Identification of Current Best Practices for Short-term Medical Mission Trips and Adherence to Current Common Principles and Guidelines




short-term medical missions, global health, medical missions


Background:  Recent reviews of published guidelines for conducting short-term medical missions (STMM) identify significant concerns about the lack of adherence and of formal regulations concurrent with the increasing number of individuals and organizations participating in STMM.

Method: A descriptive survey methodology was used. A 44-item survey that identifies current practices utilized by healthcare providers (HCP) who have participated in STMM was used based on the literature and prior research, and distributed electronically to HCP participating in STTM to identify current best practices and compare findings with the most recent recommendations for short-term global health activities. A focus on current operational practices was surveyed and analyzed to develop operational recommendations for the ethical and safe care provided during STMM.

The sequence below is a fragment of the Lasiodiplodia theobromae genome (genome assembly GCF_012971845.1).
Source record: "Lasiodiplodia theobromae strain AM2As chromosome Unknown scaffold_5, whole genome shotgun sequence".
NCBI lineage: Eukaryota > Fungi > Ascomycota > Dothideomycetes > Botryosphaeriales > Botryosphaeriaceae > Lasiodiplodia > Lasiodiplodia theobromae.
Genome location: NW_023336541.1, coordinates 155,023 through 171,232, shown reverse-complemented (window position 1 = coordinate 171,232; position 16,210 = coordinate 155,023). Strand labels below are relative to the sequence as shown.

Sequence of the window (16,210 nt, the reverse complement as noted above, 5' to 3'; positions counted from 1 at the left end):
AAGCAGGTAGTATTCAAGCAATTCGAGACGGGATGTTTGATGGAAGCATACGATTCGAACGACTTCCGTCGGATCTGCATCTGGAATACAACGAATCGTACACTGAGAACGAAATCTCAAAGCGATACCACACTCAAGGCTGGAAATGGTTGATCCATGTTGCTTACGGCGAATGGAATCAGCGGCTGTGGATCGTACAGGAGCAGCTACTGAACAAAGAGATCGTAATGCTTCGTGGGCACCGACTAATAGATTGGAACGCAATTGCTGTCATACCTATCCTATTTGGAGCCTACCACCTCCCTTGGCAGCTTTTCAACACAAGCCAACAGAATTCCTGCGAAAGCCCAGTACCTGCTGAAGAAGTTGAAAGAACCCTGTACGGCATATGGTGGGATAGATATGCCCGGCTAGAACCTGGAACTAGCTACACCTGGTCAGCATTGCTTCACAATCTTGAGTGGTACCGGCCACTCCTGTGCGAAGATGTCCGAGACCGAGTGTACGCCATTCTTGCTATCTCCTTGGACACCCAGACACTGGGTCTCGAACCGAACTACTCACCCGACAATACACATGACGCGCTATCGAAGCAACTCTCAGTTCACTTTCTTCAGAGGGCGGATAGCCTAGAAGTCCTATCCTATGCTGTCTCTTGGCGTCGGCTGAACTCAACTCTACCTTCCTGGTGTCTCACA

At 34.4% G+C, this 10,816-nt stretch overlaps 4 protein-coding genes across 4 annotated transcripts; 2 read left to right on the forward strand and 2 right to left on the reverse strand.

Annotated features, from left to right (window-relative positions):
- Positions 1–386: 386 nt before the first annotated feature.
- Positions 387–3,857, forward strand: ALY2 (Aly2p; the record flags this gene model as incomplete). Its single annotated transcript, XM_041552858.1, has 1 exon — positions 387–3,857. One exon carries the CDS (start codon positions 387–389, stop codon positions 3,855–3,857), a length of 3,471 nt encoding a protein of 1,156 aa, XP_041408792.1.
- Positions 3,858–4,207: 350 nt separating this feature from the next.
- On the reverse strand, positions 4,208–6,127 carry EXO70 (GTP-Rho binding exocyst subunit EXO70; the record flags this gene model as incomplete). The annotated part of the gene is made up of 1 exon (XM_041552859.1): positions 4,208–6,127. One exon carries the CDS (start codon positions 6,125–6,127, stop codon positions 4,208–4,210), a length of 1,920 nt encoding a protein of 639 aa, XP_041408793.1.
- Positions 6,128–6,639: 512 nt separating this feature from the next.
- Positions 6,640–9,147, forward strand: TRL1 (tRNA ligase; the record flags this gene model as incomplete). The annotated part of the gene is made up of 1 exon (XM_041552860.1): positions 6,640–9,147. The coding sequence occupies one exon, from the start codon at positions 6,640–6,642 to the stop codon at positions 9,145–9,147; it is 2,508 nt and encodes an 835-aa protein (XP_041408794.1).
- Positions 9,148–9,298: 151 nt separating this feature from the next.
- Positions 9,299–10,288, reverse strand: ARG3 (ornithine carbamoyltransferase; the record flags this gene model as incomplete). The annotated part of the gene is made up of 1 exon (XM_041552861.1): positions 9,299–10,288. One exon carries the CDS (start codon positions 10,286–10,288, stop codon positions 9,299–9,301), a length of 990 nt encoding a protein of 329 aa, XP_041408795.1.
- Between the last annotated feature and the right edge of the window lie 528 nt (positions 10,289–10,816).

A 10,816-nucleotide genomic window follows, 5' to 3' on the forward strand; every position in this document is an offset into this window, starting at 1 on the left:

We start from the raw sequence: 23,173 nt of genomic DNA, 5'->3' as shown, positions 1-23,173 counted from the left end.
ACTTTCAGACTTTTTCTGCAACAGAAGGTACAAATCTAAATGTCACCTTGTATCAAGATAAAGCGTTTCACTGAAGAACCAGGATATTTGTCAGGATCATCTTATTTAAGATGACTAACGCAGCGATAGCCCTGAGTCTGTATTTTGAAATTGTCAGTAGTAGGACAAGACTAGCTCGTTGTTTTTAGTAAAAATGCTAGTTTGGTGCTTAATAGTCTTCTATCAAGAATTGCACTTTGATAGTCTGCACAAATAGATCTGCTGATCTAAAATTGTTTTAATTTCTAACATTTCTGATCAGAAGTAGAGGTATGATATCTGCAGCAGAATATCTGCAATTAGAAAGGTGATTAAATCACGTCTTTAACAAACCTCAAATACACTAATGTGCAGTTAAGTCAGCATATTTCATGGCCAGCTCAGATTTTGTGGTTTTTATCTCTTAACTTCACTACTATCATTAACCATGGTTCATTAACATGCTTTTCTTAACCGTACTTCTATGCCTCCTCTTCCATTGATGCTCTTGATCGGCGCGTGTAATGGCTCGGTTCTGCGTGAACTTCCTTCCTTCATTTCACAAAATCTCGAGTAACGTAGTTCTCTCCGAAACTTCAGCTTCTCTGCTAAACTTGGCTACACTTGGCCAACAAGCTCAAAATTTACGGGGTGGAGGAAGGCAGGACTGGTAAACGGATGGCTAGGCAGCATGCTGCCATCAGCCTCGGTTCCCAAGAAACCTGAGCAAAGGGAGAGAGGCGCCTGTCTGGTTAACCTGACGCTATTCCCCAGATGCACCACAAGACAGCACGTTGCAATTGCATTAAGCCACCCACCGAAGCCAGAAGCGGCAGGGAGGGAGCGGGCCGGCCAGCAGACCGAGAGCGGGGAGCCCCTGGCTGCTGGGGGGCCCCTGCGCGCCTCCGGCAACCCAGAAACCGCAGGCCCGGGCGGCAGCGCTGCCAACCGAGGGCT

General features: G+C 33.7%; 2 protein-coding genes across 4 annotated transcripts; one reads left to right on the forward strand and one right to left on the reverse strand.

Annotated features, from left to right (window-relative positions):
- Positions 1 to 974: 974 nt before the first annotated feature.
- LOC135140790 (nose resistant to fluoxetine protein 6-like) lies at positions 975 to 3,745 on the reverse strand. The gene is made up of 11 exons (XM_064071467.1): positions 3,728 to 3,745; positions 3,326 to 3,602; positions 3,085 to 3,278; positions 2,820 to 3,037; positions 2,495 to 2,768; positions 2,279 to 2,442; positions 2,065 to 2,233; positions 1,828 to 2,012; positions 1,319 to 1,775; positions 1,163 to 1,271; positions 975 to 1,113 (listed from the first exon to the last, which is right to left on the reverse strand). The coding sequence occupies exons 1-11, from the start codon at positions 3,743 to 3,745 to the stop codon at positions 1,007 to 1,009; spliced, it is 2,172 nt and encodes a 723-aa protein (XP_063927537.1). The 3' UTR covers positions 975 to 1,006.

Results: Eighty-seven surveys were included in the final analysis, with 33% (N=29) serving as coordinators for the trip. The majority of the respondents were female (67%) and the primary roles represented were: MD (N=17; 20%), nurse practitioner (N=20; 23%), and registered nurse (N=18; 21%). A majority (N=48; 67%) traveled to South America or Latin America, with 38% (N=33) having participated in four or more STMM. Language proficiency was reported as deficient (N=35; 40%) along with little or no knowledge of the basic culture (N=39; 45%). Additional data were collected on trip preparation, clinic operations, and outcomes follow up.

Conclusions: Using a convenience sample, the results of the survey provide information on the current best practices utilized by HCP who have participated in STMM and compare the findings to assess for adherence with the most recent recommendations for short-term global health activities. There was variation in the degree to which HCP were knowledgeable about specific aspects related to knowledge of local culture, language proficiency, and adherence to recommended practices for STMM. Additional research on STMM is needed, along with further exploration of how evidence based practices for STMM can be implemented to improve access and safety to the care provided while in the host country.

Author Biography

Susan Andrews, School of Nursing, Vanderbilt University

MSN, DNP, Assistant Professor of Nursing


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How to Cite

Andrews, S. (2020). Identification of Current Best Practices for Short-term Medical Mission Trips and Adherence to Current Common Principles and Guidelines. Christian Journal for Global Health, 7(2), 67–82.